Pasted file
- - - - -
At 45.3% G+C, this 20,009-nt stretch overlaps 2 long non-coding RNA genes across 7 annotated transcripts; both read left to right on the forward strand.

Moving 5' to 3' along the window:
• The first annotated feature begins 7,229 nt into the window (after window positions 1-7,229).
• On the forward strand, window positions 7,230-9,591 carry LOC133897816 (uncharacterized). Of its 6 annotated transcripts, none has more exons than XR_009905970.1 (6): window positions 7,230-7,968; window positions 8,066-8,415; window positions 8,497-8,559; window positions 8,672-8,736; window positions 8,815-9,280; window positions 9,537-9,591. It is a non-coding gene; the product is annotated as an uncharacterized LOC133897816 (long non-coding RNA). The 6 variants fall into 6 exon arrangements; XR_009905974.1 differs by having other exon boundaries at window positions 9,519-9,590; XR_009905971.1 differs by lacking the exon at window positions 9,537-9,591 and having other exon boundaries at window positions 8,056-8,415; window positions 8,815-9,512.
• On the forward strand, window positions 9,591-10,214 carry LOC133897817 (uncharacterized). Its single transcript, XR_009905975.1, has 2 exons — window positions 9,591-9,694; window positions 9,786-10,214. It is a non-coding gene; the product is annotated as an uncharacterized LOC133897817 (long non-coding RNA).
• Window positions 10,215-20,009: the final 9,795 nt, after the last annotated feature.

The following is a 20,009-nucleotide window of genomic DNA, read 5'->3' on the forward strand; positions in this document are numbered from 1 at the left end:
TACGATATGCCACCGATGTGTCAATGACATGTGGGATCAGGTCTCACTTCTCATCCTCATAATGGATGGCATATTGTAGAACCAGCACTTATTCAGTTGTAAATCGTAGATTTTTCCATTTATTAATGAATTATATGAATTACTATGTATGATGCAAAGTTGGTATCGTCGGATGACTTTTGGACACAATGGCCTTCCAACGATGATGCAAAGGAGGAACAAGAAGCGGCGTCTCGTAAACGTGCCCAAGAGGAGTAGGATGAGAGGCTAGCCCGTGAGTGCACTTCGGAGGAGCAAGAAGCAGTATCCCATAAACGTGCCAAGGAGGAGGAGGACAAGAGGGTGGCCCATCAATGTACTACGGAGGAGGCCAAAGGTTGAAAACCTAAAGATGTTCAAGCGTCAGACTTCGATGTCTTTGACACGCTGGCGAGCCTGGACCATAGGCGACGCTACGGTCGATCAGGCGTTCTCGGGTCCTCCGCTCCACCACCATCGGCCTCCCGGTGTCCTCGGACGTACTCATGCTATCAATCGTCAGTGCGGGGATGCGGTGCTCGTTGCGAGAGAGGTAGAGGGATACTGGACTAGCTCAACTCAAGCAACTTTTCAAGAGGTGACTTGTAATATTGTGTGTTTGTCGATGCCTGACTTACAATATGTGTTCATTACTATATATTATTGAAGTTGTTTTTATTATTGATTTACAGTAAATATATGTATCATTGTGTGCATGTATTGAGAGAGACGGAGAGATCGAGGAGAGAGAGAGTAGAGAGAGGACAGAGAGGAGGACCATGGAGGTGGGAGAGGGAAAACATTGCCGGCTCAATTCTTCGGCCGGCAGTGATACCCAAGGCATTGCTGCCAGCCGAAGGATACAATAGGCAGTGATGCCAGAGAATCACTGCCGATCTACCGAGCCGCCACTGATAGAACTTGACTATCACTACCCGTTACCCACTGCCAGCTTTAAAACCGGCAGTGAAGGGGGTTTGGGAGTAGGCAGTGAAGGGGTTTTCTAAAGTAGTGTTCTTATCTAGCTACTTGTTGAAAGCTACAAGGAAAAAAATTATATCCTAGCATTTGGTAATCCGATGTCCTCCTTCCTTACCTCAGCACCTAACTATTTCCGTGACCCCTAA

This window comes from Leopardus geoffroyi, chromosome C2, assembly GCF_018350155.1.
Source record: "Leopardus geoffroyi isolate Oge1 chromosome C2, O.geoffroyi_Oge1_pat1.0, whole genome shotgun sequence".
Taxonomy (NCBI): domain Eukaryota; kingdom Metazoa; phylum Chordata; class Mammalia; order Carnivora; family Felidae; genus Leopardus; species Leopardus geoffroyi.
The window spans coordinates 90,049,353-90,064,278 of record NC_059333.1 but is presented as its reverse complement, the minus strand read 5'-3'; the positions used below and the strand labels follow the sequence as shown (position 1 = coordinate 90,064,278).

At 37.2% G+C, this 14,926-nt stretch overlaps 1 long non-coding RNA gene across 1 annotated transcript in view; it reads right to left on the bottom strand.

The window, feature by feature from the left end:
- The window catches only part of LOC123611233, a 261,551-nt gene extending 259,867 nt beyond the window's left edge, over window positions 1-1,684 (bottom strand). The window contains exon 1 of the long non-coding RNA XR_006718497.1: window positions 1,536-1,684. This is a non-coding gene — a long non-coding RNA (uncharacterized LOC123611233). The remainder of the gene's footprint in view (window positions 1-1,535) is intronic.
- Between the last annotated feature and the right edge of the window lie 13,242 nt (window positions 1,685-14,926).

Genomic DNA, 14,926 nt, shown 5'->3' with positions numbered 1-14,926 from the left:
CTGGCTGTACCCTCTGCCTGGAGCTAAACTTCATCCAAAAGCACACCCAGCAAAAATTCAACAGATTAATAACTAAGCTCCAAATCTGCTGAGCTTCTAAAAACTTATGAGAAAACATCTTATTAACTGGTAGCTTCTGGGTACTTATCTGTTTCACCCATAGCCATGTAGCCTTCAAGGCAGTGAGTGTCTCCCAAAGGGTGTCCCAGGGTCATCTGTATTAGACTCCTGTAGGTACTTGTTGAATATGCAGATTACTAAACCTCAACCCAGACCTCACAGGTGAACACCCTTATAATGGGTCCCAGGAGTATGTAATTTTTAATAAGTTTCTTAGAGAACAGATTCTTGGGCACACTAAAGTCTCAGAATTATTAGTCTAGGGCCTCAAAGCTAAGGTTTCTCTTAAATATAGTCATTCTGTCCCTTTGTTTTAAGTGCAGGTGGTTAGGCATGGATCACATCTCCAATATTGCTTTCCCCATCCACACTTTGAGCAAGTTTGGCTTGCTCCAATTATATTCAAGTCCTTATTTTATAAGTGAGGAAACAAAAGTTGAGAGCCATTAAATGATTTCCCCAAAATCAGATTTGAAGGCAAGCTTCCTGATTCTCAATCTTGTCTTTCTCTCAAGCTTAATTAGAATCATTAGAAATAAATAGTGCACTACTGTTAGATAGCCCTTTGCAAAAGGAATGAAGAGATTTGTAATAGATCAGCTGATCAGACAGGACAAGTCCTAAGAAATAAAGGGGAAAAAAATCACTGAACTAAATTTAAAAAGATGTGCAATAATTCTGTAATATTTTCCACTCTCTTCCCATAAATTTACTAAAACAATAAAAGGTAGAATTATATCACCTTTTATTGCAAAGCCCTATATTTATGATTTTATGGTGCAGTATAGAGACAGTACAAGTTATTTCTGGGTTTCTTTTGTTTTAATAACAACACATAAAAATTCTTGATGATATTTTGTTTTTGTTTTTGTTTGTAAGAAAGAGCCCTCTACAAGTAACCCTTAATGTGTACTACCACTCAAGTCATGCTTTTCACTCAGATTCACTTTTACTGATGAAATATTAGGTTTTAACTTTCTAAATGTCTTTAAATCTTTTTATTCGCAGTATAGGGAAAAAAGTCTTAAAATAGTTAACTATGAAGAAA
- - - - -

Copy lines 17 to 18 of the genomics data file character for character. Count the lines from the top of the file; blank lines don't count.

Genomic DNA, 14,926 nt, shown 5'->3' with positions numbered 1-14,926 from the left:
CTGGCTGTACCCTCTGCCTGGAGCTAAACTTCATCCAAAAGCACACCCAGCAAAAATTCAACAGATTAATAACTAAGCTCCAAATCTGCTGAGCTTCTAAAAACTTATGAGAAAACATCTTATTAACTGGTAGCTTCTGGGTACTTATCTGTTTCACCCATAGCCATGTAGCCTTCAAGGCAGTGAGTGTCTCCCAAAGGGTGTCCCAGGGTCATCTGTATTAGACTCCTGTAGGTACTTGTTGAATATGCAGATTACTAAACCTCAACCCAGACCTCACAGGTGAACACCCTTATAATGGGTCCCAGGAGTATGTAATTTTTAATAAGTTTCTTAGAGAACAGATTCTTGGGCACACTAAAGTCTCAGAATTATTAGTCTAGGGCCTCAAAGCTAAGGTTTCTCTTAAATATAGTCATTCTGTCCCTTTGTTTTAAGTGCAGGTGGTTAGGCATGGATCACATCTCCAATATTGCTTTCCCCATCCACACTTTGAGCAAGTTTGGCTTGCTCCAATTATATTCAAGTCCTTATTTTATAAGTGAGGAAACAAAAGTTGAGAGCCATTAAATGATTTCCCCAAAATCAGATTTGAAGGCAAGCTTCCTGATTCTCAATCTTGTCTTTCTCTCAAGCTTAATTAGAATCATTAGAAATAAATAGTGCACTACTGTTAGATAGCCCTTTGCAAAAGGAATGAAGAGATTTGTAATAGATCAGCTGATCAGACAGGACAAGTCCTAAGAAATAAAGGGGAAAAAAATCACTGAACTAAATTTAAAAAGATGTGCAATAATTCTGTAATATTTTCCACTCTCTTCCCATAAATTTACTAAAACAATAAAAGGTAGAATTATATCACCTTTTATTGCAAAGCCCTATATTTATGATTTTATGGTGCAGTATAGAGACAGTACAAGTTATTTCTGGGTTTCTTTTGTTTTAATAACAACACATAAAAATTCTTGATGATATTTTGTTTTTGTTTTTGTTTGTAAGAAAGAGCCCTCTACAAGTAACCCTTAATGTGTACTACCACTCAAGTCATGCTTTTCACTCAGATTCACTTTTACTGATGAAATATTAGGTTTTAACTTTCTAAATGTCTTTAAATCTTTTTATTCGCAGTATAGGGAAAAAAGTCTTAAAATAGTTAACTATGAAGAAA